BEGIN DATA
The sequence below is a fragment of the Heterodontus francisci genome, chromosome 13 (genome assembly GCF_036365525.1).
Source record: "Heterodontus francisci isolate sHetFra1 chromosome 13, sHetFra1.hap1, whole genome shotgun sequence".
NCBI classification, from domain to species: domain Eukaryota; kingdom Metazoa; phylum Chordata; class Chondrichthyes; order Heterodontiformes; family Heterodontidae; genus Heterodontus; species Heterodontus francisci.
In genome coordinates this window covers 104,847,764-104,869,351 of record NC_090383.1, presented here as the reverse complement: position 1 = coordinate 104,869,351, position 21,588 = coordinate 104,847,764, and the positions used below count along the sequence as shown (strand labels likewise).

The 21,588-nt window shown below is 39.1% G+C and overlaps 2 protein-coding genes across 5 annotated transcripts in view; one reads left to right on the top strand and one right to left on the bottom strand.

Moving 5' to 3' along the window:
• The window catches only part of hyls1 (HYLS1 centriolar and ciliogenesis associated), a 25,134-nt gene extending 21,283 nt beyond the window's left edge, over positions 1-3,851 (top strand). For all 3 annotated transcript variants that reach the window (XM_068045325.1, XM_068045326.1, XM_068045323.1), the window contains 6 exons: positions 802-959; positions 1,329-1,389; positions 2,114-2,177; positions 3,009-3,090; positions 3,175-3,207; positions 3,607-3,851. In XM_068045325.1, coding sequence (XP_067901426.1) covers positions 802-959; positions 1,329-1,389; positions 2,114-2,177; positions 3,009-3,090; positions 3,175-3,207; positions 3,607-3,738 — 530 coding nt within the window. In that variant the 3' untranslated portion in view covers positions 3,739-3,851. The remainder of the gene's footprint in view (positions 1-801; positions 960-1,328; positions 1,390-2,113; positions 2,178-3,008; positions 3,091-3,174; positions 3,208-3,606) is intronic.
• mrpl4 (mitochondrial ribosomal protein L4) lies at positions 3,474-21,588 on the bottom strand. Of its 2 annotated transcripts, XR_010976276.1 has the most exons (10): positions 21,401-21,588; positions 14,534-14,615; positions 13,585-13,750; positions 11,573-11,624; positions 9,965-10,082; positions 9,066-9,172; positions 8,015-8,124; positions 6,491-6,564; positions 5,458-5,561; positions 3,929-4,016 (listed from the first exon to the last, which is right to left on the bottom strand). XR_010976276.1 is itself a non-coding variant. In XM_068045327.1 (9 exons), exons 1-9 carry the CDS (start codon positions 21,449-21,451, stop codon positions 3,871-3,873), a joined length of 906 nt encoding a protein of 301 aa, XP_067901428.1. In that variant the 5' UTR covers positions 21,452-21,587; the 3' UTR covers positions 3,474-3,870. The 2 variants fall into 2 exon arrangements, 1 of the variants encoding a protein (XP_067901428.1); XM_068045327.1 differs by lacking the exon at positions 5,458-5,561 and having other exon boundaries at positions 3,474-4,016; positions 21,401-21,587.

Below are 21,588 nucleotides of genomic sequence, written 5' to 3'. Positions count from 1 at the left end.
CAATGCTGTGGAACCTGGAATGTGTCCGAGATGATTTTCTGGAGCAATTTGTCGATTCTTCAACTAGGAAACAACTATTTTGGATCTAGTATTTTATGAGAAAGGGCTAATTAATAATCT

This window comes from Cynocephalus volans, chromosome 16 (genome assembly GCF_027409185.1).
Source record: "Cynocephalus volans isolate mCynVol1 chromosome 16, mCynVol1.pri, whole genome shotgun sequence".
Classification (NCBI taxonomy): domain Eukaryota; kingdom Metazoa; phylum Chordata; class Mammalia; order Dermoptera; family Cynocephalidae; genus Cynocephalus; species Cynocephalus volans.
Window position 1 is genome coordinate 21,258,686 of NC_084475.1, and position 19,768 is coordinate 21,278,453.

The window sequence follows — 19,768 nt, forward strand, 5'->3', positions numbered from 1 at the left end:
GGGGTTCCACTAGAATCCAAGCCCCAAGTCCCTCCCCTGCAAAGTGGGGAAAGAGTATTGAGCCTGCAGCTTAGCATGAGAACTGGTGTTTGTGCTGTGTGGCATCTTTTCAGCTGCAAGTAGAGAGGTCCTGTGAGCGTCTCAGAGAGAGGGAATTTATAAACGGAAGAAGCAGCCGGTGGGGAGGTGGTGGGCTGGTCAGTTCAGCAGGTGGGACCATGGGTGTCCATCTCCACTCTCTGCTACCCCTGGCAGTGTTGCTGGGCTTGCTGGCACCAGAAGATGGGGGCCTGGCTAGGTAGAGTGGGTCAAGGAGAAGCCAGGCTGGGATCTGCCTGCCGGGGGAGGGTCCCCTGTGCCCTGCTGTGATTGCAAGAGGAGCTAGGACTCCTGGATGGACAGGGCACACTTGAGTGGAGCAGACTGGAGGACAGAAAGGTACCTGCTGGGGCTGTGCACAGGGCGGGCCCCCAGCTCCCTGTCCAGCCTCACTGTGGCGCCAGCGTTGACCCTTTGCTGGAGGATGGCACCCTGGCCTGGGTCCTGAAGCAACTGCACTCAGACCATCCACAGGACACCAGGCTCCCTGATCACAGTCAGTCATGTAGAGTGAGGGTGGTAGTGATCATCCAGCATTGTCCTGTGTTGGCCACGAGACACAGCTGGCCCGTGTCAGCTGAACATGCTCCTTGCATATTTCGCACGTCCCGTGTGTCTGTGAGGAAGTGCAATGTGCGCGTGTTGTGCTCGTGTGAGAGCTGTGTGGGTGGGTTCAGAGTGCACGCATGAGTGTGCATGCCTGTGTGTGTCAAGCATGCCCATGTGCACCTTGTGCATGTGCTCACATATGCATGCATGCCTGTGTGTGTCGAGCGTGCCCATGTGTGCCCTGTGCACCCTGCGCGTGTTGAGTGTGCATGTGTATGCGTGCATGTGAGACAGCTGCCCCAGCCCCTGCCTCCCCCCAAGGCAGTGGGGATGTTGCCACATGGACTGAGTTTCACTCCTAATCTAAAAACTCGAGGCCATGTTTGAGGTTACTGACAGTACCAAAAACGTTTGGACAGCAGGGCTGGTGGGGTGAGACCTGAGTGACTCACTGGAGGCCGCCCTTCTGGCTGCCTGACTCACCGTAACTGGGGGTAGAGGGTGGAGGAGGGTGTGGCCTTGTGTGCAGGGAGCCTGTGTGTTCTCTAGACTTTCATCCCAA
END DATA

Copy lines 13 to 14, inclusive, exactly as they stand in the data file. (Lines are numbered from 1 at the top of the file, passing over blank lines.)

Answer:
Classification (NCBI taxonomy): domain Eukaryota; kingdom Metazoa; phylum Chordata; class Mammalia; order Dermoptera; family Cynocephalidae; genus Cynocephalus; species Cynocephalus volans.
Window position 1 is genome coordinate 21,258,686 of NC_084475.1, and position 19,768 is coordinate 21,278,453.